Iraqi troops closing in on Ramadi outnumber Islamic State militants by as many as 10 to one, a U.S. official told Military Times on Friday.
The offensive to wrest back control of the city involves between 8,000 and 10,000 Iraqi security forces, said Army Col. Steve Warren, a spokesman for the U.S.-led coalition overseeing the fight against the Islamic State groupas the group is also known.
No American military personnel are on the ground fighting alongside them, he said.
Three U.S.-trained Iraqi brigades are participating in the operation, Warren said. They face between 600 and 1,000 well-entrenched Islamic State fighters.
American and coalition warplanes have conducted airstrikes in and around Ramadi since the summer, aiming to weaken the militants' grip ahead of the highly anticipated ground operation that began Wednesday.
"We believe the Iraqis will finish soon," Warren said, adding that Iraq's government has a "detailed plan to use tribal fighters, federal police and local police for stabilization" once the city is cleared.
Ramadi, the capital of Iraq's Anbar province, fell in mid-May when thinly supported Iraqi soldiers abandoned their posts ahead of the Islamic State group's advance. Iraq's government said in July it was developing plans to retake the city.
News of the city's fall angered many American veterans who fought in Ramadi during the U.S. military's eight-year occupation of Iraq. More than 70 U.S. troops died as a result of the fighting there during a 2006 campaign to oust insurgents.
On Wednesday, Iraqi soldiers took control of the Palestine bridge northwest of the city, shutting off a key supply route crossing the Euphrates River. As they advanced, American and coalition aircraft took out ISIS snipers and a variety of homemade bombs and heavy weapons.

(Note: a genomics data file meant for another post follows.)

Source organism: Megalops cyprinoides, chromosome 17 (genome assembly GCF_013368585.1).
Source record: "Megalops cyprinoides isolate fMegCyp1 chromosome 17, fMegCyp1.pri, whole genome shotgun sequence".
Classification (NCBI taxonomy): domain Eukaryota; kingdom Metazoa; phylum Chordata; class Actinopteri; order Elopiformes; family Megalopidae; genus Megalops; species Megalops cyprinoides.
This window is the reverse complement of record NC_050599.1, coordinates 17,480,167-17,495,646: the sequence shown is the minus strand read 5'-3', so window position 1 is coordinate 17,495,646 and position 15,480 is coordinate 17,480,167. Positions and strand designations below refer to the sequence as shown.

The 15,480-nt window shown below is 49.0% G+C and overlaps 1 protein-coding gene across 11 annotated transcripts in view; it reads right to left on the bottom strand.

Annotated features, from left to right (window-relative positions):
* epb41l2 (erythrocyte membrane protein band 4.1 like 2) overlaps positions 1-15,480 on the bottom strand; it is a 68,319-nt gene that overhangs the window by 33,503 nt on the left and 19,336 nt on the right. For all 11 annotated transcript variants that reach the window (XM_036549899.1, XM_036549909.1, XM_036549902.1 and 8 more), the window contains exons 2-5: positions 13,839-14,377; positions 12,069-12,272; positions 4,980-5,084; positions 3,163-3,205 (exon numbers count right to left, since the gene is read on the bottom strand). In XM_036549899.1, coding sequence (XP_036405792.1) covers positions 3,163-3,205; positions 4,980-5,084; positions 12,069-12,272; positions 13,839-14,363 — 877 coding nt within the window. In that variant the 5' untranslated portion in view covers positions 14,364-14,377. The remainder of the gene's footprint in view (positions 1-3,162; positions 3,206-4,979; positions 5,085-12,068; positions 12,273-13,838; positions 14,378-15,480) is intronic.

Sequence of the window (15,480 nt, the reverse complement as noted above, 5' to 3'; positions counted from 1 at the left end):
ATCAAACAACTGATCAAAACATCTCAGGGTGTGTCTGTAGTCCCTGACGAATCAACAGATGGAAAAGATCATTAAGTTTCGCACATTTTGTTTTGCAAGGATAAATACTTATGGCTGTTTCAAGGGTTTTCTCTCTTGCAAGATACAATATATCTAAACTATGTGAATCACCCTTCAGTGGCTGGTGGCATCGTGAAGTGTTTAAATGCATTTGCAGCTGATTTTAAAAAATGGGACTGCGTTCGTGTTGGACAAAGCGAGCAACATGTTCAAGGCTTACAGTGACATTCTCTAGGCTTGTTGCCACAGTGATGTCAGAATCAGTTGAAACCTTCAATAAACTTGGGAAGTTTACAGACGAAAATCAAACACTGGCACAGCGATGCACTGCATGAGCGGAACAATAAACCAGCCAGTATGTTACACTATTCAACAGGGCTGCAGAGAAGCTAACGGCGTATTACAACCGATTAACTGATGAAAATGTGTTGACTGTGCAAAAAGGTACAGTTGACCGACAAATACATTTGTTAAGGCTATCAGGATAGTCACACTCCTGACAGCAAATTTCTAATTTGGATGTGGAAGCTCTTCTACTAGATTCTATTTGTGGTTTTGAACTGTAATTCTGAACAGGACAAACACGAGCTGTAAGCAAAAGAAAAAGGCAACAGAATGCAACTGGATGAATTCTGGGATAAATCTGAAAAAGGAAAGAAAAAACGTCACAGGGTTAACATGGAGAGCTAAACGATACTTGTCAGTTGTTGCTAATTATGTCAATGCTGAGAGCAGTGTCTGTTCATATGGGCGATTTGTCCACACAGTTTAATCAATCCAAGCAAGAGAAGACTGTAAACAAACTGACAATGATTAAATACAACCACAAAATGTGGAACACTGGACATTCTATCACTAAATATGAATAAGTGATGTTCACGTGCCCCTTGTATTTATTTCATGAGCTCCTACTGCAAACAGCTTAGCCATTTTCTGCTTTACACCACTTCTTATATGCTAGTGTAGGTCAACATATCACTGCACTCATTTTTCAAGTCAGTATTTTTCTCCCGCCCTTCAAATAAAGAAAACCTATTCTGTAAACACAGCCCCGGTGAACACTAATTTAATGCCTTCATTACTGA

The air assault continued Thursday with a mix of bombers, fighters, ground-attack jets and drones, U.S. officials said. They hit ISIS command posts and staging areas, destroying buildings, boats and roads in an apparent effort to further eliminate supply lines and cut off escape routes.
About 3,500 U.S. troops are in Iraq, mainly soldiers and Marines tasked with training and advising the Iraqi army. The White House has approved U.S. special operations forces to participate in select surgical missions targeting ISIS fighters in Iraq and Syria, but President Obama has resisted calls to deploy large numbers of American ground troops.
Last month, Army Master Sgt. Joshua L. Wheeler became the first U.S. service member killed by enemy fire while fighting the Islamic State group. He was among several dozen American commandos who helped Kurdish peshmerga fighters conduct a successful hostage rescue at an ISIS prison in Kirkuk province.